Chin augmentation is a common aesthetic facial reshaping procedure that is second only to rhinoplasty. It has been traditionally performed by the placement of a preformed implant. While many different chin implant styles have been used over the years, the basic concept of an alloplastic chin augmentation is the same.
The emergence of injectable methods for facial augmentation using a variety of injectable fillers and fat has now become an accepted treatment approach for chin augmentation. While no injectable material offers an assured and permanent outcome as that of an implant for chin augmentation, it does provide an opportunity for patients to non-surgically ‘wear’ the result for awhile to determine if it suits them.
An interesting but relevant issue when using injectable fillers for chin augmentation is how do they compare volumetrically. To create an injectable chin augmentation effect, what volume of injectable filler is needed to compare to what a chin implant does? It is not a fair comparison if one is ‘testing’ an injectable filler and the volume injected does not equal what that of the effect that a chin implant does.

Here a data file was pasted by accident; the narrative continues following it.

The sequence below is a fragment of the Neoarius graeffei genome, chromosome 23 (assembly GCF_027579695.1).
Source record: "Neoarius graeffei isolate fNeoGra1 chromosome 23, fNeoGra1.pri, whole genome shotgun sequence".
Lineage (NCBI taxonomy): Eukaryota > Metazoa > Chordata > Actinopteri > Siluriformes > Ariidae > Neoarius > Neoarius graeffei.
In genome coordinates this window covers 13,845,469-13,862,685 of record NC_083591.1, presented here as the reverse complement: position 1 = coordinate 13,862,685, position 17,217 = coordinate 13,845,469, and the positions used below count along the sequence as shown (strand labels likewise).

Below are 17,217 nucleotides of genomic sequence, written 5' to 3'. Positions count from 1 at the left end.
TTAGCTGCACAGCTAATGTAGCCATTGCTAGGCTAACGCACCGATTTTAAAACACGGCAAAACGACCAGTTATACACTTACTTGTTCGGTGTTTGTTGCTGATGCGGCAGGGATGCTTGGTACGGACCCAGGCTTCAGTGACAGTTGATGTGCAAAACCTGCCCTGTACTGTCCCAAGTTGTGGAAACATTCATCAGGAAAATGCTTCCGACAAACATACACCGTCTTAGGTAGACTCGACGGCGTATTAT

Comparing facial implants and injectable fillers is done using volumetric displacement. Based on the Archimedes principle of displacement, volume of displaced water would equal to the volume of the implant. (provided that they sink in water and all chin implants do) Using the most commonly used extended anatomic chin implants (Implantech) of small, medium, large and extra large, their weights in grams and volume displacement were as follows:
Small Chin Implant 2.1 grams 1.3cc
Medium Chin Implant 2.7 grams 1.7cc
Large Chin Implant 3.4 grams 2.2cc
X Large Chin Implant 4.0 grams 2.7cc
The volume displacement of all injectable fillers is on the syringe so the comparison to chin implants is straightforward. It shows that a 1cc syringe of any of the hyaluronic acid-based fillers (e.g., Juvederm) would be less than even a small chin implant. A small anatomic chin implant more favorably compares to 1.5cc of Radiesse. Larger chin augmentation effects requires up to 3ccs of injectable filler regardless of the type.
There are other variables that affect how any of these materials create an external facial augmentation effect. The most significant would be how well does the material push on the overlying soft tissues or push off of the bone to create their effect. This is known as G Prime Force or their elastic modulus. It is quite clear that implants are stiffer than any liquid material and would have a higher resistance to deformation. (thus creating more outward effect given a similar material volume) Therefore it is probable that comparing volume displacements alone overestimates the effect of injectable fillers compared to that of chin implants.
Dr. Barry Eppley